By David Tulis
God has blessed my wife, Jeannette, and me with four children, the last of which is 12. He was born “a late surprise,” arriving in the depth of a humiliation imposed on me by state government in a tussle over driver license application forms and social security numbers.
He’s just about to start home education lessons, probably this week. All his life he’s been taught apart from the state factory school and mass “educational” systems.
My goals for the lad are like those I had for his brothers and sister. The eldest sibling is a young woman enjoying an art residency in the Netherlands that ends this week. The other two are brothers, one a teenage Marine recruit at Parris Island, S.C., the other a local university student specializing in computer network security.
It occurs to me that I have lost my personal connection with the boy at home. I want to figure out why, and how to restore it. I have been doing my dad tasks without considering the personal nature of fathering. This loss of connection is perhaps enhanced by what Jeannette identifies as my idealism. She made these points in a conversation this Lord’s Day morning before the sun had even suggested itself through a treeline east of our hilltop residence.
My great hopes and my failing
To get to my problem as a dad, it may be helpful to consider my idealism. I desire my children to love God with all their hearts, souls and minds, and their neighbors as themselves. I want them to exalt their creator, know His ways, favor His truths, be willing to suffer for His people and for God’s glory. To this end I am a practicing Christian. We worship at God’s house on the first day of the week. I have catechized the children and had the youngest memorize Christ’s parables. Among the four, memory work has been routine, but uneven.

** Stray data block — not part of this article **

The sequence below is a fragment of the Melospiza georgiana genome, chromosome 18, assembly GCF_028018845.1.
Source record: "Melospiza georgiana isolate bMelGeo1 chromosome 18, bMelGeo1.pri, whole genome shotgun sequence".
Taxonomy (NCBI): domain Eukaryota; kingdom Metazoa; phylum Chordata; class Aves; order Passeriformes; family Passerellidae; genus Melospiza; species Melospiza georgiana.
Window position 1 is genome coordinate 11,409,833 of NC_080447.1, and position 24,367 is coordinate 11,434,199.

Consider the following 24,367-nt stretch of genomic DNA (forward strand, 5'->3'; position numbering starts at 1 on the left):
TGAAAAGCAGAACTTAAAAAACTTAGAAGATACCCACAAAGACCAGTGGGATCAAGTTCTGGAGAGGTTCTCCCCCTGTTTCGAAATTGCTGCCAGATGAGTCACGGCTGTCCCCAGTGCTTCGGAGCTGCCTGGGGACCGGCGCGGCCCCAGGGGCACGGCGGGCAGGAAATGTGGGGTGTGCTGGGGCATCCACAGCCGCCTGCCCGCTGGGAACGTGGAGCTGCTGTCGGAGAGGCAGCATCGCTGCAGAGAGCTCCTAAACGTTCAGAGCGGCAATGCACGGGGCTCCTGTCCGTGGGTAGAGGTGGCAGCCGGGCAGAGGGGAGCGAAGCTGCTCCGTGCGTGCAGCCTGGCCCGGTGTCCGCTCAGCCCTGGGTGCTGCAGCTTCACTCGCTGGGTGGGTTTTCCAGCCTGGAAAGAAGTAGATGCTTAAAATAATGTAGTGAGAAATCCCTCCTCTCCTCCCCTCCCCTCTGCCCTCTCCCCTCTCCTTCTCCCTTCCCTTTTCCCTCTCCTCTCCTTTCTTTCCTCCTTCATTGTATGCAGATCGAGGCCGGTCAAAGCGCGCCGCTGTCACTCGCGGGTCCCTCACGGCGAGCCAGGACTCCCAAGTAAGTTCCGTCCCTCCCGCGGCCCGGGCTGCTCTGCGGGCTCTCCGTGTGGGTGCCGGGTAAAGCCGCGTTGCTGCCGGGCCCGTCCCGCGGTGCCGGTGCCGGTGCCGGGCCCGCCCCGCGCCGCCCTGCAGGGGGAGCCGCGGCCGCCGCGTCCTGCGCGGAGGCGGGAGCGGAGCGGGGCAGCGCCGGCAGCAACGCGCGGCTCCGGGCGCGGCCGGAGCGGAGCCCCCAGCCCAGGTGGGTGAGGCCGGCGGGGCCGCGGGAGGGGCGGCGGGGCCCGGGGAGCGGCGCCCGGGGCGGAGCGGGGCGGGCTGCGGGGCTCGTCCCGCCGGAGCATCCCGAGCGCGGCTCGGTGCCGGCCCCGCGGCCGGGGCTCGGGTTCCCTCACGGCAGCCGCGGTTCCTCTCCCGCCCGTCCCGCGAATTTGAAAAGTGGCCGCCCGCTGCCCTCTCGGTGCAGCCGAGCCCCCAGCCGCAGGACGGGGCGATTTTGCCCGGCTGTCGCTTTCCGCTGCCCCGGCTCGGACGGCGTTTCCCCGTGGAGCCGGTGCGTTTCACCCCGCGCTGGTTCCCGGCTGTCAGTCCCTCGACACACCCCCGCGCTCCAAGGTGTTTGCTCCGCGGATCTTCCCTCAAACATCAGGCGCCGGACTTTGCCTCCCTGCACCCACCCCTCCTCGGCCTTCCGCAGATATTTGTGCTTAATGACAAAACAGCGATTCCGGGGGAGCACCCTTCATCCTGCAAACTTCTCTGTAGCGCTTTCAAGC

Perhaps most consistently I lead family worship every day. All their lives the children have heard their dad read scripture, ask a question or two, make a brief analysis, and direct everyone present in prayer.
Lessons at home bring innumerable spiritual advantages to children. Education is a religious enterprise because it is always about causes and effects. If God is creator, He is the first cause, and every area of study, whether science or history, should account for God’s work among mankind and among the aspects of physical creation.
The ideal is that my children become free people, true Christians, entrepreneurs, skeptics of popular opinion and establishment practice and people who will alter the currents of culture (or have children who do). I have reared my four to defy the common way and to build for themselves lives that reflect God’s truth in their areas of labor and influence. I desire them to defy convention, as I have, to be within the system of commerce and government in this American state, and yet to be apart from it — to be in it, but not of it. I worked 24 years as an editor at a daily newspaper, utterly conventional in my daily output for its masters, but I was also investigating legal liberty and was involved in litigation with state government that changed a state law in favor of religious liberty. Outward compliance, in a sense, with quiet counter-revolutionary activity in the courts. As God ordained, I lost my case in court, but won the war and glorified and enjoyed God.